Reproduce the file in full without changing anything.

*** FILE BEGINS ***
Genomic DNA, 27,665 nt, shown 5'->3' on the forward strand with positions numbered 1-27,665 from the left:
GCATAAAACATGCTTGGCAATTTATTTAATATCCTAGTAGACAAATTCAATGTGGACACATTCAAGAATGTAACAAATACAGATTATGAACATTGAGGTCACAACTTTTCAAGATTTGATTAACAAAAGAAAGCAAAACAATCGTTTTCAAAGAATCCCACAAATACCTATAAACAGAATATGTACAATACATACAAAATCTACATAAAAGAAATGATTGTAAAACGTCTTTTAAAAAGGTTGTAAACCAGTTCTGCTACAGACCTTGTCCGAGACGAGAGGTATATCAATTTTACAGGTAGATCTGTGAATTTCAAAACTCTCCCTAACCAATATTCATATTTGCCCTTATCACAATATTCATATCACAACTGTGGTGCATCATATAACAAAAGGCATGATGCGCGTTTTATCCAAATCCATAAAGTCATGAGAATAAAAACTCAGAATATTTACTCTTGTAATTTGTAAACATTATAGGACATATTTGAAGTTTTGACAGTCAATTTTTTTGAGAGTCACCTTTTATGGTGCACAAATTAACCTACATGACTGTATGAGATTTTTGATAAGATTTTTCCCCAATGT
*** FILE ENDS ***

Genomic DNA, 27,665 nt, shown 5'->3' on the forward strand with positions numbered 1-27,665 from the left:
GCATAAAACATGCTTGGCAATTTATTTAATATCCTAGTAGACAAATTCAATGTGGACACATTCAAGAATGTAACAAATACAGATTATGAACATTGAGGTCACAACTTTTCAAGATTTGATTAACAAAAGAAAGCAAAACAATCGTTTTCAAAGAATCCCACAAATACCTATAAACAGAATATGTACAATACATACAAAATCTACATAAAAGAAATGATTGTAAAACGTCTTTTAAAAAGGTTGTAAACCAGTTCTGCTACAGACCTTGTCCGAGACGAGAGGTATATCAATTTTACAGGTAGATCTGTGAATTTCAAAACTCTCCCTAACCAATATTCATATTTGCCCTTATCACAATATTCATATCACAACTGTGGTGCATCATATAACAAAAGGCATGATGCGCGTTTTATCCAAATCCATAAAGTCATGAGAATAAAAACTCAGAATATTTACTCTTGTAATTTGTAAACATTATAGGACATATTTGAAGTTTTGACAGTCAATTTTTTTGAGAGTCACCTTTTATGGTGCACAAATTAACCTACATGACTGTATGAGATTTTTGATAAGATTTTTCCCCAATGT